How do sustainable design organizations operate? Alexander Bender, co-founder of Brooklyn, NY workshop Tri-Lox, focuses on transforming reclaimed materials into furniture and architectural elements. Working with Ellis Isenberg and Tim Knight, the self-proclaimed "wood nerds" have funneled their sustainable building hobby into a business:
HuffPost Green: When did you first become interested in sustainable design?
Alexander Bender: Once I moved to NYC, I started to think about how things were made and what they were made out of. New York is such a pure built space. Every square inch of New York is considered, and touched by somebody's hands to be put to use.
I learned that there is a difference between demolition, which is just smashing the building and transporting the refuse to a landfill, and deconstruction, where original materials are salvaged. Deconstruction allows new things to be created without depleting our resources and wasting energy and usable materials.
Why do you care about sustainability?
The most important aspects of sustainable building are the environmental concerns. That said, sustainable design means having a relationship with and respect for your materials in a much deeper way. All of the wood we use has a story.
For example, we collected the remains of a 1720s house in Connecticut that partially burned down and needed to be deconstructed. It turned out that the majority of the wood we salvaged was American Chestnut, a species of wood that has nearly gone extinct in the United States. There are materials that you can really only get through the reclamation process, and so many types of rare materials end up discarded in landfills.
What is the hardest element of “going green”?
There's nothing easy about transporting, say, all of the remnants of a barn in Connecticut or a farmhouse in Upstate New York to our workshop. However, these are the materials that are the backbone of our whole philosophy, so it's a labor of love... and sweat equity.
What aspects of your work are not sustainable?
As we're working on developing an online store for our products, it immediately became apparent that there are not a lot of environmentally sustainable options for packing and shipping goods. As we prepare to expand our business to the online space, a major priority is to find packaging and shipping options that do not force us to depend on unsustainable materials.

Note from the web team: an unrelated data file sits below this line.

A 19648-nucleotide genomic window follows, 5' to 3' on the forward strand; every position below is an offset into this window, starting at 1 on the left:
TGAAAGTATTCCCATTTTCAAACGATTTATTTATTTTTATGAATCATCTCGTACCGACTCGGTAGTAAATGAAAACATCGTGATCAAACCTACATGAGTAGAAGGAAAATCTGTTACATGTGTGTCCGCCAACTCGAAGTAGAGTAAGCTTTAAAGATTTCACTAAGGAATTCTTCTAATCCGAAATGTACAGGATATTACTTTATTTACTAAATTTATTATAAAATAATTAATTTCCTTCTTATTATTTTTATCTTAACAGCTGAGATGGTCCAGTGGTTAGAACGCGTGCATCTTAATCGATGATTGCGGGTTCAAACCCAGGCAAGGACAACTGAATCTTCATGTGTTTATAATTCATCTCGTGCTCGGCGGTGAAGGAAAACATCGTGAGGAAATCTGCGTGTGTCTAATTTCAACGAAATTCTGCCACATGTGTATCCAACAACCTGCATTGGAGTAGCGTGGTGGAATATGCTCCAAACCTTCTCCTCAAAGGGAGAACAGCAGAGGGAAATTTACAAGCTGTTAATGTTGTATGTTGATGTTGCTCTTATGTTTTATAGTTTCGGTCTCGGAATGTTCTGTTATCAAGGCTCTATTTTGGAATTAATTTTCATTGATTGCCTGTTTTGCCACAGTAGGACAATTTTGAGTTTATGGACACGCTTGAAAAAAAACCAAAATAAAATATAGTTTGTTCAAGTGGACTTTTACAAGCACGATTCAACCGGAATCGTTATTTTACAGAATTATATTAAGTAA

What is the greatest struggle your organization has faced?
For all the amazing resources that New York City offers, it unfortunately is not terribly friendly to small businesses and start-ups. The laws in place really make the creation of a company a punitive experience, which is magnified for us by the fact that we require so many complex tools and so much space.
As we work towards doing more outreach in our community, we're hoping to also involve ourselves with small business advocacy groups. I think our country, and this city in particular, could be doing a lot more to support small businesses.
Could your approach be applied broadly, or do we need major furniture corporations as they currently operate, to meet demand?
We recognize that Tri-Lox handcrafts every element of what we build and, as such, we're working on smaller scale. However, there are numerous ways that larger furniture companies can adopt methods that make use of sustainable materials, recycled goods, and more robust designs.
The overarching idea here is to move away from a disposable economy of furniture and architecture that is designed to be used and discarded in a short amount of time; we need to value and understand the material world around us and not approach our possessions as disposable.
What upcoming plans do you have for Tri-Lox?
We are working with Build It Green!NYC and other non-profits and municipal organizations to install and operate a wood mill in Queens. When it's up and running (updates coming via Twitter), this mill will allow us to generate on our own high quality lumber from deconstructed sites and fallen trees from around NYC. We'll be able to take on more projects and therefore create jobs for local woodworkers, designers, and builders (an extremely talented and sorely underutilized workforce).
Ultimately, we want to establish a job training program that teaches sustainable methods and works towards the cultural shift previously mentioned.
In an ideal world, where will sustainable design be in 10 years?
We hope companies are held to a greater standard by a population that requires responsibility in how we use, and misuse, natural and human resources. There are so many ways that large and wealthy companies with enormous resources can utilize reclaimed materials and adopt greener practices, but we have to demand it of them.
NYC rooftop water tower, reclaimed when wood is replaced every 25-50 years.
Water Tower Stool
Stool featuring a top made from reclaimed NYC water tower.
Room-dividing bookshelf made from an old Redwood NYC water tower.
Upstate NY Barn Pre-Deconstruction
Burned Table Finishing
Preserving the burned surface of a table made from beams pulled from a building that experienced fire.
Cutting Burned Joist
Cutting a beam reclaimed from a building that experienced fire, soon to be a table.
Custom freestanding closet made from American Chestnut recovered from a 1790s Connecticut house.
The chef's table at Fraunces Tavern made from beams and an old motor reclaimed from the tavern.
Grand Piano Back Bar
Grand pianos turned into a back-bar for an upcoming Lower East Side establishment.
Bowling Alley Tables
Bar tables made from reclaimed bowling alley for Fraunces Tavern: NYC's oldest building & tavern.
Writing and drawing desk with matching water tower stool and T-square made from Heart Pine beams reclaimed from Fort Greene, Brooklyn.